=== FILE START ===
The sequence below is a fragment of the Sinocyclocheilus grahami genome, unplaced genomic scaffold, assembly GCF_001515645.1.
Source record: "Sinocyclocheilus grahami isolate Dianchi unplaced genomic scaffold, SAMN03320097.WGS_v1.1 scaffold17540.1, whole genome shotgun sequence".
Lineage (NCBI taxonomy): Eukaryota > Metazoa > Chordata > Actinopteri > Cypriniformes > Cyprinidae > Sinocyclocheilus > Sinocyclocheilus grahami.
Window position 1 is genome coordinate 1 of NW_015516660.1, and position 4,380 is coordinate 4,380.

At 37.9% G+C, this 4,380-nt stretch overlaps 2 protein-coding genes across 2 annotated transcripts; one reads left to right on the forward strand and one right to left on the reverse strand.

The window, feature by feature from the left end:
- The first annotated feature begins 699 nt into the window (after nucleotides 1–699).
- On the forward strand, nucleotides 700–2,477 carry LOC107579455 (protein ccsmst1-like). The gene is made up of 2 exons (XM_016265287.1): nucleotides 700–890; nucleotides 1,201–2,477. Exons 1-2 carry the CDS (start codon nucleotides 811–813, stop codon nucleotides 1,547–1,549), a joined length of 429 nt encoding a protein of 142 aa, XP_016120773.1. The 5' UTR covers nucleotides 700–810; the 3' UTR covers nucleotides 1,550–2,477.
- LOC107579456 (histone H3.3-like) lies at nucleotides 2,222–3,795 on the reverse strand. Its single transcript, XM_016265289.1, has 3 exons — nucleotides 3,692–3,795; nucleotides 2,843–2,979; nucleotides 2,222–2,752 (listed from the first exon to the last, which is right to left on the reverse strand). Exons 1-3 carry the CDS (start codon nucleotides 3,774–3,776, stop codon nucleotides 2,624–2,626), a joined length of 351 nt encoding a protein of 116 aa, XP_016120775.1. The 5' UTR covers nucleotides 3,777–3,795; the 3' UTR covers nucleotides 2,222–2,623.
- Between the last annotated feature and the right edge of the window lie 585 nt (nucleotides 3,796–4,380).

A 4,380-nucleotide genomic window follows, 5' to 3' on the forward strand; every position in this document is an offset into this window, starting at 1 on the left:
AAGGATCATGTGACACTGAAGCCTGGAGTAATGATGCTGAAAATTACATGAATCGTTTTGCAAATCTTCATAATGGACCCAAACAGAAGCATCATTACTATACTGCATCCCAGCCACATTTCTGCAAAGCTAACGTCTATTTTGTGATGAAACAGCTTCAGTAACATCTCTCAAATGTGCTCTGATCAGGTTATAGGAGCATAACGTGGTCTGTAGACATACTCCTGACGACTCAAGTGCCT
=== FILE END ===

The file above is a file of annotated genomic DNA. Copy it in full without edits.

The sequence below is a fragment of the Sinocyclocheilus grahami genome, unplaced genomic scaffold, assembly GCF_001515645.1.
Source record: "Sinocyclocheilus grahami isolate Dianchi unplaced genomic scaffold, SAMN03320097.WGS_v1.1 scaffold17540.1, whole genome shotgun sequence".
Lineage (NCBI taxonomy): Eukaryota > Metazoa > Chordata > Actinopteri > Cypriniformes > Cyprinidae > Sinocyclocheilus > Sinocyclocheilus grahami.
Window position 1 is genome coordinate 1 of NW_015516660.1, and position 4,380 is coordinate 4,380.

At 37.9% G+C, this 4,380-nt stretch overlaps 2 protein-coding genes across 2 annotated transcripts; one reads left to right on the forward strand and one right to left on the reverse strand.

The window, feature by feature from the left end:
- The first annotated feature begins 699 nt into the window (after nucleotides 1–699).
- On the forward strand, nucleotides 700–2,477 carry LOC107579455 (protein ccsmst1-like). The gene is made up of 2 exons (XM_016265287.1): nucleotides 700–890; nucleotides 1,201–2,477. Exons 1-2 carry the CDS (start codon nucleotides 811–813, stop codon nucleotides 1,547–1,549), a joined length of 429 nt encoding a protein of 142 aa, XP_016120773.1. The 5' UTR covers nucleotides 700–810; the 3' UTR covers nucleotides 1,550–2,477.
- LOC107579456 (histone H3.3-like) lies at nucleotides 2,222–3,795 on the reverse strand. Its single transcript, XM_016265289.1, has 3 exons — nucleotides 3,692–3,795; nucleotides 2,843–2,979; nucleotides 2,222–2,752 (listed from the first exon to the last, which is right to left on the reverse strand). Exons 1-3 carry the CDS (start codon nucleotides 3,774–3,776, stop codon nucleotides 2,624–2,626), a joined length of 351 nt encoding a protein of 116 aa, XP_016120775.1. The 5' UTR covers nucleotides 3,777–3,795; the 3' UTR covers nucleotides 2,222–2,623.
- Between the last annotated feature and the right edge of the window lie 585 nt (nucleotides 3,796–4,380).

A 4,380-nucleotide genomic window follows, 5' to 3' on the forward strand; every position in this document is an offset into this window, starting at 1 on the left:
AAGGATCATGTGACACTGAAGCCTGGAGTAATGATGCTGAAAATTACATGAATCGTTTTGCAAATCTTCATAATGGACCCAAACAGAAGCATCATTACTATACTGCATCCCAGCCACATTTCTGCAAAGCTAACGTCTATTTTGTGATGAAACAGCTTCAGTAACATCTCTCAAATGTGCTCTGATCAGGTTATAGGAGCATAACGTGGTCTGTAGACATACTCCTGACGACTCAAGTGCCT